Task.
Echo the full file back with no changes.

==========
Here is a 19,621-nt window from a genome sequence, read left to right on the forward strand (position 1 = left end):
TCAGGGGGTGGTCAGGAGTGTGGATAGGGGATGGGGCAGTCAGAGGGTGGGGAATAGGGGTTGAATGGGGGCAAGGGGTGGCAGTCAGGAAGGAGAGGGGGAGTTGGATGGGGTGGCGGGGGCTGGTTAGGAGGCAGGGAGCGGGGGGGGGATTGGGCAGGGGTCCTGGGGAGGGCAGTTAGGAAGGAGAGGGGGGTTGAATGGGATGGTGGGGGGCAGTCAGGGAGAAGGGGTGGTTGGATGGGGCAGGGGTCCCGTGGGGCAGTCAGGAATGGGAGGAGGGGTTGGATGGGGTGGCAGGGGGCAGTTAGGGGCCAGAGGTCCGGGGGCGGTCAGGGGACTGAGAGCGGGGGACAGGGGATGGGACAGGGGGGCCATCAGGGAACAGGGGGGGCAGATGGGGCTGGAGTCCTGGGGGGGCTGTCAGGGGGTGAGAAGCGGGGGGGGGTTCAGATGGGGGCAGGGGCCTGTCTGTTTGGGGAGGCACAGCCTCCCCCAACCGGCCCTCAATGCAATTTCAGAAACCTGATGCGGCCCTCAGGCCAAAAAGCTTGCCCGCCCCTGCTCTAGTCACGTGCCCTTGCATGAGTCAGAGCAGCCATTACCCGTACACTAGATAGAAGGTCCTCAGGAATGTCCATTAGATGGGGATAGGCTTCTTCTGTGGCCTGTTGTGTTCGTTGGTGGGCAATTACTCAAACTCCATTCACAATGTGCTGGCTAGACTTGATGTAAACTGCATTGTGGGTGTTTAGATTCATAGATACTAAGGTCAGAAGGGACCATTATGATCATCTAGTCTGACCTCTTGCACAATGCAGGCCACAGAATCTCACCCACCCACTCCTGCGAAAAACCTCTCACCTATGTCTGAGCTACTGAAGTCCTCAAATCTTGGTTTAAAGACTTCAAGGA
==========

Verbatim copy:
Here is a 19,621-nt window from a genome sequence, read left to right on the forward strand (position 1 = left end):
TCAGGGGGTGGTCAGGAGTGTGGATAGGGGATGGGGCAGTCAGAGGGTGGGGAATAGGGGTTGAATGGGGGCAAGGGGTGGCAGTCAGGAAGGAGAGGGGGAGTTGGATGGGGTGGCGGGGGCTGGTTAGGAGGCAGGGAGCGGGGGGGGGATTGGGCAGGGGTCCTGGGGAGGGCAGTTAGGAAGGAGAGGGGGGTTGAATGGGATGGTGGGGGGCAGTCAGGGAGAAGGGGTGGTTGGATGGGGCAGGGGTCCCGTGGGGCAGTCAGGAATGGGAGGAGGGGTTGGATGGGGTGGCAGGGGGCAGTTAGGGGCCAGAGGTCCGGGGGCGGTCAGGGGACTGAGAGCGGGGGACAGGGGATGGGACAGGGGGGCCATCAGGGAACAGGGGGGGCAGATGGGGCTGGAGTCCTGGGGGGGCTGTCAGGGGGTGAGAAGCGGGGGGGGGTTCAGATGGGGGCAGGGGCCTGTCTGTTTGGGGAGGCACAGCCTCCCCCAACCGGCCCTCAATGCAATTTCAGAAACCTGATGCGGCCCTCAGGCCAAAAAGCTTGCCCGCCCCTGCTCTAGTCACGTGCCCTTGCATGAGTCAGAGCAGCCATTACCCGTACACTAGATAGAAGGTCCTCAGGAATGTCCATTAGATGGGGATAGGCTTCTTCTGTGGCCTGTTGTGTTCGTTGGTGGGCAATTACTCAAACTCCATTCACAATGTGCTGGCTAGACTTGATGTAAACTGCATTGTGGGTGTTTAGATTCATAGATACTAAGGTCAGAAGGGACCATTATGATCATCTAGTCTGACCTCTTGCACAATGCAGGCCACAGAATCTCACCCACCCACTCCTGCGAAAAACCTCTCACCTATGTCTGAGCTACTGAAGTCCTCAAATCTTGGTTTAAAGACTTCAAGGA